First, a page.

By: Marc Livitz: The fight of his life is just two weeks away and he wishes it could take place tomorrow. Palm Springs, California native Timothy “Desert Storm” Bradley strongly feels that the contest which is set to take place on June 9 at the MGM in Las Vegas is the opportunity of a lifetime and one that he will remember for all the right reasons. He will face not only one of the most famous athletes in the world in Manny Pacquiao (54(38)-3(2)-2), but also the admittedly welcomed role of underdog once he steps into the ring. Alongside his manager Cameron Dunkin and Hall of Fame promoter Bob Arum, Bradley graciously participated in an informative international media conference call this afternoon from Indio, California.
Just as the HBO series “24/7” would suggest, undefeated junior welterweight champion Tim Bradley (28(12)-0) is very friendly and a true gentleman. He opened the call with a bit of gratitude towards those he feels have helped him achieve greatness in the sport of boxing. He will meet Pacquiao for the WBO Welterweight title.
“I’d like to thank God for this opportunity first and foremost. Of course, I have to thank my manager Cameron Dunkin, Bob Arum and everyone at Top Rank. I’m ready to take the throne. Once I close camp, I will have probably done almost 150 rounds of sparring. I’m in the greatest shape of my life; I should come in at around 144-145 pounds.”, said Bradley.
Earlier this week, Manny Pacquiao and his trainer Freddie Roach took part in a conference call of their own and Roach dismissed Bradley’s chances at shaking up his fighter. Said Roach, “Bradley is not a good counter puncher and he comes forward. After watching lots of tape of Bradley, I am sure that we’ll be able to handle him.”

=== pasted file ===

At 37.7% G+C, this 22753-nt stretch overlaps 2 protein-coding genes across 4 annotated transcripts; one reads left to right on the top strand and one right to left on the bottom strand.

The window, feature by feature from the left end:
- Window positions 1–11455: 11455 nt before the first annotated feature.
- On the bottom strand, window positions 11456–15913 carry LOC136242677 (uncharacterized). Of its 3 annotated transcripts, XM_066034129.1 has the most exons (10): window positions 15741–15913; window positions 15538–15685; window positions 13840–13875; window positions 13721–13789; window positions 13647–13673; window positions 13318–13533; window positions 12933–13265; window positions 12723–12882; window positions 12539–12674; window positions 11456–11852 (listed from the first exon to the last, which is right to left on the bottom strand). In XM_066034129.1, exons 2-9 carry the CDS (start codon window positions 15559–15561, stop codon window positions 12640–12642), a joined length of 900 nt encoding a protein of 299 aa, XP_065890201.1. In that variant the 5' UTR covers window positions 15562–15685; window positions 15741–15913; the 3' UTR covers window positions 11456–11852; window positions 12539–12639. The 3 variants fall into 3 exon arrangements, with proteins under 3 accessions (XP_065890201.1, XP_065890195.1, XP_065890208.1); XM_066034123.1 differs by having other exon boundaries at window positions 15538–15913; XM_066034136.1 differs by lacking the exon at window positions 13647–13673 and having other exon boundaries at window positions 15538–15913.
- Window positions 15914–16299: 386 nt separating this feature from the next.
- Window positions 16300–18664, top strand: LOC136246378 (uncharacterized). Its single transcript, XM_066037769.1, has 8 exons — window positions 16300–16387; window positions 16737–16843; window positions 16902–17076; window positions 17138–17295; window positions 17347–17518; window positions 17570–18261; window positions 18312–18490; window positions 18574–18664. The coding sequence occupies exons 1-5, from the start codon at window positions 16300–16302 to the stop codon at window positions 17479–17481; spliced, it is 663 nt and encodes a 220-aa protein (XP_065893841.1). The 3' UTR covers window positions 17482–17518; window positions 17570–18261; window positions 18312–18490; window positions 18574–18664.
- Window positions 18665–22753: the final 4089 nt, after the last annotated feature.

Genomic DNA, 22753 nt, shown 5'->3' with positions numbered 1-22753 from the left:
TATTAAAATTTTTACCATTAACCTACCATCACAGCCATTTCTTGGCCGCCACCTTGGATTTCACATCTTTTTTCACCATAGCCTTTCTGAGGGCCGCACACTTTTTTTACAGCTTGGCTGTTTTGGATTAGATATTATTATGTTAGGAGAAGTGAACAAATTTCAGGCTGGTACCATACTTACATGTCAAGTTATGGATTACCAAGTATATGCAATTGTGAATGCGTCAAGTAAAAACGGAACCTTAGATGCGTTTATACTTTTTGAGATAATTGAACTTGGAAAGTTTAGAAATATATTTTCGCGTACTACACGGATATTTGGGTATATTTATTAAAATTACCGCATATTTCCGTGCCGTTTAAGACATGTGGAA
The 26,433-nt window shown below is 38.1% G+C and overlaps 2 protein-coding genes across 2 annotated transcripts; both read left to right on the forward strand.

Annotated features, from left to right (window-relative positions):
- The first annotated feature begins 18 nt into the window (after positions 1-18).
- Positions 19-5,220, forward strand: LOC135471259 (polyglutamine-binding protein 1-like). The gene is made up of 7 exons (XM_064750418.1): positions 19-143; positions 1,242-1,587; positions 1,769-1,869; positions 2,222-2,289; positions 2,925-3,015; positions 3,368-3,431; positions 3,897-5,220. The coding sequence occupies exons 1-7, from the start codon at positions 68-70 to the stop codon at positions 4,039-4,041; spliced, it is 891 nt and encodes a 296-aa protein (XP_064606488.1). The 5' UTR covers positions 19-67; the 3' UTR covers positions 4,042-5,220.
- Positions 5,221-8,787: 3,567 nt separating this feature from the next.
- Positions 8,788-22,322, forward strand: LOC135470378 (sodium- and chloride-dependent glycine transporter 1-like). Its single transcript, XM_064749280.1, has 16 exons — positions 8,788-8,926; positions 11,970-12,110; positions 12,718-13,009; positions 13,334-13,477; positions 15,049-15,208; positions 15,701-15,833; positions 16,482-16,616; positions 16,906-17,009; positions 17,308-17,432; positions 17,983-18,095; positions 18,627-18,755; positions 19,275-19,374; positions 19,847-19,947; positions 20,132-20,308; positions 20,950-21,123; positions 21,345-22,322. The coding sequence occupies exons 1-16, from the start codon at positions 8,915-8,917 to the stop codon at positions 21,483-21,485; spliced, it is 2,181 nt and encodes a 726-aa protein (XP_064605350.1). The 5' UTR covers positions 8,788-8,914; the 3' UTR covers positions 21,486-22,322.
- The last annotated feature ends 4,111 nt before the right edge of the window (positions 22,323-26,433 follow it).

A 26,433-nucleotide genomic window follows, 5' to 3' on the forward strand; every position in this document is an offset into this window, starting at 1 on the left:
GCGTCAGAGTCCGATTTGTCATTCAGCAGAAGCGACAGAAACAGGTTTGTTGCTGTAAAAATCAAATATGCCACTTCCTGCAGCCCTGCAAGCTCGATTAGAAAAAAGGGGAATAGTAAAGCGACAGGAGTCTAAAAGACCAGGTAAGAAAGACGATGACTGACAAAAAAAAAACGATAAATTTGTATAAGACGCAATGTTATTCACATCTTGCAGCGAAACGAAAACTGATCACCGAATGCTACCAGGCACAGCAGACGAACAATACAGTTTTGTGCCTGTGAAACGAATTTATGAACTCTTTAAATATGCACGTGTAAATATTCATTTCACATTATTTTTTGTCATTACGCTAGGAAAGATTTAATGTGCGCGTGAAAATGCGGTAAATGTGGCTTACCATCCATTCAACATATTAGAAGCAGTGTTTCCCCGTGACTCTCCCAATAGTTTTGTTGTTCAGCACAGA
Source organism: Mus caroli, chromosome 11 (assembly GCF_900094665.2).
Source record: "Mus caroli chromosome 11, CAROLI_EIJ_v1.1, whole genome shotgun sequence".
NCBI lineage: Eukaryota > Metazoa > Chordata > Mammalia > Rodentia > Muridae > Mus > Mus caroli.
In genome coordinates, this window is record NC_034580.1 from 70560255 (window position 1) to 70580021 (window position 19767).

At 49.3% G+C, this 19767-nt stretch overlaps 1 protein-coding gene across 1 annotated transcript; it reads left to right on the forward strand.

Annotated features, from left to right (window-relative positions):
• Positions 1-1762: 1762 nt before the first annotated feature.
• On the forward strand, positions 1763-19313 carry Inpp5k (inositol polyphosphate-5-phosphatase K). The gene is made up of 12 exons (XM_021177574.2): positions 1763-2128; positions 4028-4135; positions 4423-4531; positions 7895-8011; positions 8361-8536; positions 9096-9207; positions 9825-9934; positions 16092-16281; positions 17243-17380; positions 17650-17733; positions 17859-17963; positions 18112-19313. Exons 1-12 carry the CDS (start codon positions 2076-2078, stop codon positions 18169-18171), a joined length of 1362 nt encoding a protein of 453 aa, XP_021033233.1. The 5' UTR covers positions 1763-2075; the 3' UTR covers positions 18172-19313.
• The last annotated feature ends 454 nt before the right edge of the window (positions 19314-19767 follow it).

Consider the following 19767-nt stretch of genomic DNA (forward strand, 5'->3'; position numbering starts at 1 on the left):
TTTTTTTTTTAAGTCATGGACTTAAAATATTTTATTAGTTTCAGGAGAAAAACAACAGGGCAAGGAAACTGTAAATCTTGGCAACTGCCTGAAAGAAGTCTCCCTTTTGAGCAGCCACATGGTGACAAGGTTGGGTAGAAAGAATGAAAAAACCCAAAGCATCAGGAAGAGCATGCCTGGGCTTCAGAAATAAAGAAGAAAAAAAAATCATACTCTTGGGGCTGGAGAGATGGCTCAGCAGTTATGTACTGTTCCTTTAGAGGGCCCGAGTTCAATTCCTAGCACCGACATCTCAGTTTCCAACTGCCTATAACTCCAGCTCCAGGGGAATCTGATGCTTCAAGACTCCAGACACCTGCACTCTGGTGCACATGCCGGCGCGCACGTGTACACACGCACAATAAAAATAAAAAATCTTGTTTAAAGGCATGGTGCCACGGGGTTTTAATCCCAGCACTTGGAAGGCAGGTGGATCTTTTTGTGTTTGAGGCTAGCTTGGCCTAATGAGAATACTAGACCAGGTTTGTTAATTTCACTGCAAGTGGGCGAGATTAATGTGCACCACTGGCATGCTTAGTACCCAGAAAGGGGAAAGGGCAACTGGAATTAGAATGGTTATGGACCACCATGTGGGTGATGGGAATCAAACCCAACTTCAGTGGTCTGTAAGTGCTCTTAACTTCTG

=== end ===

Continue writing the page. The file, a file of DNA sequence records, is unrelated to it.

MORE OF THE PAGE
The question was put forth to “Desert Storm” in regard to what he took from such comments. Bradley was beyond candid.
“I don’t care what Freddie Roach says. He’s not in the ring fighting for Pacquiao. There’s really no secret to this. We are ready to take the title from the champion and to do that, you really have to take the fight to him. So, I really don’t care what Freddie Roach or anyone else says”.
Interestingly enough, Bradley’s last fight was on the undercard of Pacquiao’s third outing versus Mexican great Juan Manuel Marquez. Timothy faced cagey veteran Joel Casamayor of Cuba in the fourth defense of his WBO light welterweight crown and dominated the bout en route to an eighth round TKO. He hoped that such a performance would quiet the naysayers who have consistently questioned his ability to put his opponents down for good. Bradley was quick to brazenly state the contrary.
Tim, “I just systematically break guys down. They say that I don’t have any power, but then they get in there with me and feel my strength. I take every punch away from them starting with their jab. Then I move on to their power hand. If I don’t feel threatened, then I’ll take it to them. I didn’t feel any power from Casamayor. Most can’t fight at a high pace like me. I’ll have to be smart against Pacquiao. He hits really hard with both hands. I may have to outbox him, but if he doesn’t hurt me, then I’ll take it to him.”
One of the amusing practices of Manny Pacquiao in recent years has been the planning and staging of his post fight parties and congratulatory concerts. Timothy Bradley has taken steps of his own to do just the same and feels in no way to be the dark horse of the contest.
“I’ve planned a party of my own. Why not? I’ve been on this course for the last four years. I’ve studied this guy for so long. You’ll see a great fight. I’m putting it all on the line. I’m not there for a paycheck or just to survive. I signed with Top Rank for that reason. They make the best fights and make sure that the champions face one another.”